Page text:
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The traditional method of making starters, known since the ancient Egypt, is approached in a modern way by mixing rich protein organic flour ground in a stone mill with 100% hydration, without adding additives and artificial flavours.


Long fermentation (at least one week for young starter to mature) is encouraged, starting from the contact of flour with water and air, accompanied with favourable temperature conditions (hot water, room temperature and certain external weather conditions) and time length.

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Wild yeast fungi, found in flour, ferment starch and form lactic acid bacteria (enzymes). The enzymes begin to break down complex sugars from flour into simple ones. In this fermentation process, lactic and acetic acids (responsible for the aroma, easier digestion), carbon dioxide (allows the bread to rise and air) and alcohol ethanol (which evaporates during baking) are produced.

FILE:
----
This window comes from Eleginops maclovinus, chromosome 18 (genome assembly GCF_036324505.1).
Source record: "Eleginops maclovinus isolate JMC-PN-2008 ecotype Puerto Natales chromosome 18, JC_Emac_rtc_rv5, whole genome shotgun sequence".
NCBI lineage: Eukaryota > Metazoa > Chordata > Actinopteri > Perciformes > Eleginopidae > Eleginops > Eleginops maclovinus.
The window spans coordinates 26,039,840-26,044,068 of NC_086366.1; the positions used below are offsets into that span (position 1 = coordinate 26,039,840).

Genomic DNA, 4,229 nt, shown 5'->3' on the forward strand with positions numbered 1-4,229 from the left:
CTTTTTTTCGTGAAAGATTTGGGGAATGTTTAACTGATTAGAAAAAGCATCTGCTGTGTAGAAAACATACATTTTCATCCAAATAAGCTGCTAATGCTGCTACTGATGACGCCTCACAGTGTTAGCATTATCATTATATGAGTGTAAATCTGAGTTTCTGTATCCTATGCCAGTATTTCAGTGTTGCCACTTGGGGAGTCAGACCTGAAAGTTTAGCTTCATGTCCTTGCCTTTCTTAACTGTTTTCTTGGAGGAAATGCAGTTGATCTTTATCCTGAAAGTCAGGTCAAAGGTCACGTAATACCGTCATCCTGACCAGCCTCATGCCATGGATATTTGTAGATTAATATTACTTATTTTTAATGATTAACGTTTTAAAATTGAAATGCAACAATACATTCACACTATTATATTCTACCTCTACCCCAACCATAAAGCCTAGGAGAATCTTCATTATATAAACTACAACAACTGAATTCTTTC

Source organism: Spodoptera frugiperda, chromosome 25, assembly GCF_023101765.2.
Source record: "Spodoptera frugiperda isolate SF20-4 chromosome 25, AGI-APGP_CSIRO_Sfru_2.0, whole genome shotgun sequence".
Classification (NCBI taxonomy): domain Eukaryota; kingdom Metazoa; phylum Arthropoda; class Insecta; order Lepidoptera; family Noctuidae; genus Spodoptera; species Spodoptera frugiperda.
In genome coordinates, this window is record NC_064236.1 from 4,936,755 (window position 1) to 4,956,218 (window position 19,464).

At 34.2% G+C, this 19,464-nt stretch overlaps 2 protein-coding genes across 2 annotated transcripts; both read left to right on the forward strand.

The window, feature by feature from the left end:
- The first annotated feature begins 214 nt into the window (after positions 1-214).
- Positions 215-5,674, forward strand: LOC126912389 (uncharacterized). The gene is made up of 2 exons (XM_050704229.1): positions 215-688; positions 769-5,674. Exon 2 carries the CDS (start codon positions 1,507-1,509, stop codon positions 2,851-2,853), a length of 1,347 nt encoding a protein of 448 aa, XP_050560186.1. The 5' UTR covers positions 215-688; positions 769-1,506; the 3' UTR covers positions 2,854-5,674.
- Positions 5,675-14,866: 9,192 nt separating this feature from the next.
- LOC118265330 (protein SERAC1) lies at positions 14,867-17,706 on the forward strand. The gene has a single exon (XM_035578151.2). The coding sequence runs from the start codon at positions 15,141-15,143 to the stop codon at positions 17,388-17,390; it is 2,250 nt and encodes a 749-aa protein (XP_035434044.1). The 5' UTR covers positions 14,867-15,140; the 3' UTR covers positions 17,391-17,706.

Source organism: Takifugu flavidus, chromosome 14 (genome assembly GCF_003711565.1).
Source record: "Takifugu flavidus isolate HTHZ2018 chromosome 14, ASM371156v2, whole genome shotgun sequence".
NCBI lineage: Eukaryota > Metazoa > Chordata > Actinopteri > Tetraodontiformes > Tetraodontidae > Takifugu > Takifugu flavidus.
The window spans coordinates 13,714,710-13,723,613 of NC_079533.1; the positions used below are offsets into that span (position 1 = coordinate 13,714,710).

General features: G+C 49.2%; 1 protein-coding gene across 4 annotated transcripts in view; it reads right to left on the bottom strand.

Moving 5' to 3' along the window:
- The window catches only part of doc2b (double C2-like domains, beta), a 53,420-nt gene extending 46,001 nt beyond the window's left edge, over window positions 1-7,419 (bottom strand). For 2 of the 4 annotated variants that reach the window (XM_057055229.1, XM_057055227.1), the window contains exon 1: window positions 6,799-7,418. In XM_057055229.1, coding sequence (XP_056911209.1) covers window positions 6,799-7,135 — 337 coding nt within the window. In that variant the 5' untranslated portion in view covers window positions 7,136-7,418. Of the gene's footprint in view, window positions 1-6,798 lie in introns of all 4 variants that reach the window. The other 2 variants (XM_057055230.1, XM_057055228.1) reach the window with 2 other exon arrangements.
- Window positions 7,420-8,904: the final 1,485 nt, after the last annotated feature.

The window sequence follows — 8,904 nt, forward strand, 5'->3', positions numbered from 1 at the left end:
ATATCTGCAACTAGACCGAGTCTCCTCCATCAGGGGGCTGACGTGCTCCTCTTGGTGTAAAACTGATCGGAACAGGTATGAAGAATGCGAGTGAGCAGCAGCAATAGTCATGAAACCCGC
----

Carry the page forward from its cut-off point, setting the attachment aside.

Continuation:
In the starter, the ratio of lactic acid bacteria and wild yeast fungi is 100:1.

The strength and maturity of the starter is defined by the pH value, where 4.2 is the pH value of the young starter, increasing with each supplement (flour and water), while 3.9 pH is the value of mature dough and dough ready to make levaine (pre-dough) or sour dough). It is under these pH conditions that pathogenic micro-organisms cannot survive. This also gives freshness and longevity to the sour dough.

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Sour dough is a dough made from starters, flour and water in a certain ratio, and certain methods of developing a gluten network and shaping prepare for the final bakery product.

Sour dough bread has a thick, elastic and airy-honeycomb structure and a crispy golden-brown crust, rich in aromas and flavours, as well as great nutritional value.

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